I was eight years old when I started taking acting classes, when I started studying acting. Um, I got an agent at around nine. That was a print agent, actually. I worked print-wise for a year before I started. I think I got my first job when I was ten or 11.
What was it?
My first acting job was a guest-starring role in a sitcom called Back to You. I played a weather girl. I don’t even know that I had a name. I was the weather girl. Kelsey Grammer, Patricia Heaton. It was a fun one.
When you were a kid and you were auditioning, did you have an audition outfit?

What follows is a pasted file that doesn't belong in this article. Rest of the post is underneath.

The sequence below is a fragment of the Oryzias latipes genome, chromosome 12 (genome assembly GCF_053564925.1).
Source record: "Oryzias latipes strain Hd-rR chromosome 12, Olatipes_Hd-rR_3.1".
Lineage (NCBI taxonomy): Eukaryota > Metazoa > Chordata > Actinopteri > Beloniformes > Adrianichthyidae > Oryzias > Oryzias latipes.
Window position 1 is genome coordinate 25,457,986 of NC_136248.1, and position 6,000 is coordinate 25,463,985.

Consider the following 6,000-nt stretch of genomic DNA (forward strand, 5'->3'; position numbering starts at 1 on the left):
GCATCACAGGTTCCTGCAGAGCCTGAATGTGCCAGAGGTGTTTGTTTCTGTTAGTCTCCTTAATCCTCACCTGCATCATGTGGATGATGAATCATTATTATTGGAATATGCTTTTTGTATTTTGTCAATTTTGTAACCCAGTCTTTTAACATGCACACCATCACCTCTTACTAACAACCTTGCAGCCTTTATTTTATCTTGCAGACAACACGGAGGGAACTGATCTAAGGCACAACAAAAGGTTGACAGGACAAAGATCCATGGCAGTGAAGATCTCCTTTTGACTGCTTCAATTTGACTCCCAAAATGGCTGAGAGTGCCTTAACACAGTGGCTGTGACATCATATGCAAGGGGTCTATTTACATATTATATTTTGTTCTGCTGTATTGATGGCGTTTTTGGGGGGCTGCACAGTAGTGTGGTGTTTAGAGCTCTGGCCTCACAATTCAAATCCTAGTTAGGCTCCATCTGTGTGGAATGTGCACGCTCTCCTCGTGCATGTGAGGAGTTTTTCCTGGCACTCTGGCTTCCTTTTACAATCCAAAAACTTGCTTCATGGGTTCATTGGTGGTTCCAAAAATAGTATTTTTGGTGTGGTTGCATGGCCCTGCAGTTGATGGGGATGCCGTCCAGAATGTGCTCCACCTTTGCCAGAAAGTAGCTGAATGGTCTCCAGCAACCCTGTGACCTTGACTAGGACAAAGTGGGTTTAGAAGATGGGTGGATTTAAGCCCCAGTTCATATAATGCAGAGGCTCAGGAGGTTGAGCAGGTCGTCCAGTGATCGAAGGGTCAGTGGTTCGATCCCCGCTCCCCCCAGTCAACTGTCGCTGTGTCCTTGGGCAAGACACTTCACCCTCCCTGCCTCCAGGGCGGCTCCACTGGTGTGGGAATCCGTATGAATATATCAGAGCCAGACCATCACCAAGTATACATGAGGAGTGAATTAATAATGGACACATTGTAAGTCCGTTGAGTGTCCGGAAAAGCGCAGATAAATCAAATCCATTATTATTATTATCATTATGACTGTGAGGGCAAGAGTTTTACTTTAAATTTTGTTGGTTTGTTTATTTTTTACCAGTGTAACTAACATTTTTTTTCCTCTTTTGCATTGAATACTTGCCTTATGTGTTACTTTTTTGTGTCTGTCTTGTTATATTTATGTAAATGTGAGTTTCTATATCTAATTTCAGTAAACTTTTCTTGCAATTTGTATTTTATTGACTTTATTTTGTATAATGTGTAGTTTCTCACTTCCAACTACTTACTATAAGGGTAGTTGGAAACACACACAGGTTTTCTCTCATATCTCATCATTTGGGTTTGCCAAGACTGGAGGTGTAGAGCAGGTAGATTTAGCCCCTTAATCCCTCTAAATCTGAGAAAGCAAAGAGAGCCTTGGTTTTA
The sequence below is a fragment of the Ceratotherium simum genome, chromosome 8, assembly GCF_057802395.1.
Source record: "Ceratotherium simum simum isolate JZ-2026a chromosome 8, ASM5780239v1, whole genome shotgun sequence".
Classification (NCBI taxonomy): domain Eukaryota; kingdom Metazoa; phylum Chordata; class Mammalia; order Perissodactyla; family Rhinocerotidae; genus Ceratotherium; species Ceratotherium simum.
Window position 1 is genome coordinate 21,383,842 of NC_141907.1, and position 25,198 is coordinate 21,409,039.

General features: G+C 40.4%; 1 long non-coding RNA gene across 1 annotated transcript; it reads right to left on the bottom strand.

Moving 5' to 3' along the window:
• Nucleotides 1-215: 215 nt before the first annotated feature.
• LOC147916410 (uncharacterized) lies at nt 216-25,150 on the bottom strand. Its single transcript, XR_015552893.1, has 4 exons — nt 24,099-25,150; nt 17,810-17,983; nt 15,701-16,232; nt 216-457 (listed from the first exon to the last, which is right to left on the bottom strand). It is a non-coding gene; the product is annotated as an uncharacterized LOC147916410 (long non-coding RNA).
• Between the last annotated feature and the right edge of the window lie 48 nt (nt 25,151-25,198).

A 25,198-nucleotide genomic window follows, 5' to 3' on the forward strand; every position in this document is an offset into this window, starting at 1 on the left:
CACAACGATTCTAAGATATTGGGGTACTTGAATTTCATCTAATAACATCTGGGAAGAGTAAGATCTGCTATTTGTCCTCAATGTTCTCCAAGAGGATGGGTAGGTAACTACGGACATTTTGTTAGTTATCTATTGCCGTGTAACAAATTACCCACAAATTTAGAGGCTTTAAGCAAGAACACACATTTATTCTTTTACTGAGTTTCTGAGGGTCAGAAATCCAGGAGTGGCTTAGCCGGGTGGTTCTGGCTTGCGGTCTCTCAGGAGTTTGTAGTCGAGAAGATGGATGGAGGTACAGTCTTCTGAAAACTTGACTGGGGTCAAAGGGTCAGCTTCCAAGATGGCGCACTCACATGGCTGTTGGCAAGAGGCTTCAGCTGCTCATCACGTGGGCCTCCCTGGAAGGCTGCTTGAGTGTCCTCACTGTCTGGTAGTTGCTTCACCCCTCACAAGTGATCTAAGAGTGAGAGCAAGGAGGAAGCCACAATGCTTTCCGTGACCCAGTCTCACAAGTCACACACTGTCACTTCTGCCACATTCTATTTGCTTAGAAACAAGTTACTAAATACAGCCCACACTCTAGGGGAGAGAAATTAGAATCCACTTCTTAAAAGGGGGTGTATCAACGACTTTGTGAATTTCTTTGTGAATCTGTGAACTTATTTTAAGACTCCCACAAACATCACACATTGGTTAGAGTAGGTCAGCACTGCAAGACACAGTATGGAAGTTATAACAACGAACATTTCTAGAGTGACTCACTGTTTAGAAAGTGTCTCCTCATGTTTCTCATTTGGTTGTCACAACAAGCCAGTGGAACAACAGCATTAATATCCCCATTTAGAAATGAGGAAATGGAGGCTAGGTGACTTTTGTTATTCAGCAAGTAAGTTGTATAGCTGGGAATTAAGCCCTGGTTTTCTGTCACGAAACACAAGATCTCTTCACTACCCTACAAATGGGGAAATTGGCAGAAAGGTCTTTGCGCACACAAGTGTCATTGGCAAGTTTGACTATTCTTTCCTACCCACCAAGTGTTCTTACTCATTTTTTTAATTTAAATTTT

No, but I had a lucky flannel that I still have. It’s so funny because that was a thing for a while, that I would always either take with me or wear. And I remember I had one audition where the description of the character was, like, full-on Goth girl, heavy makeup, all black, black nails, everything. And, I was interested in the part and I went to my mom and I was like, you’ve got to help me with this. And it was the first time I, like, had makeup on. And I remember looking at myself in the mirror and I did not like what I saw. I didn’t even recognize myself. And it completely affected my performance. And I them remember when I got called in for True Grit, I initially was like, this feels like the jeans and a flannel type vibe because she rides horses and she’s got two braids and, like, whatever. And I was like, I can do this without the lucky flannel. My mom sewed a burlap skirt the night before. I got one of her old shirts. I don’t even know where it was from, but it looks like it’s from a thrift store. And I wore that and did the audition. Confidently, without the lucky flannel. And I got it.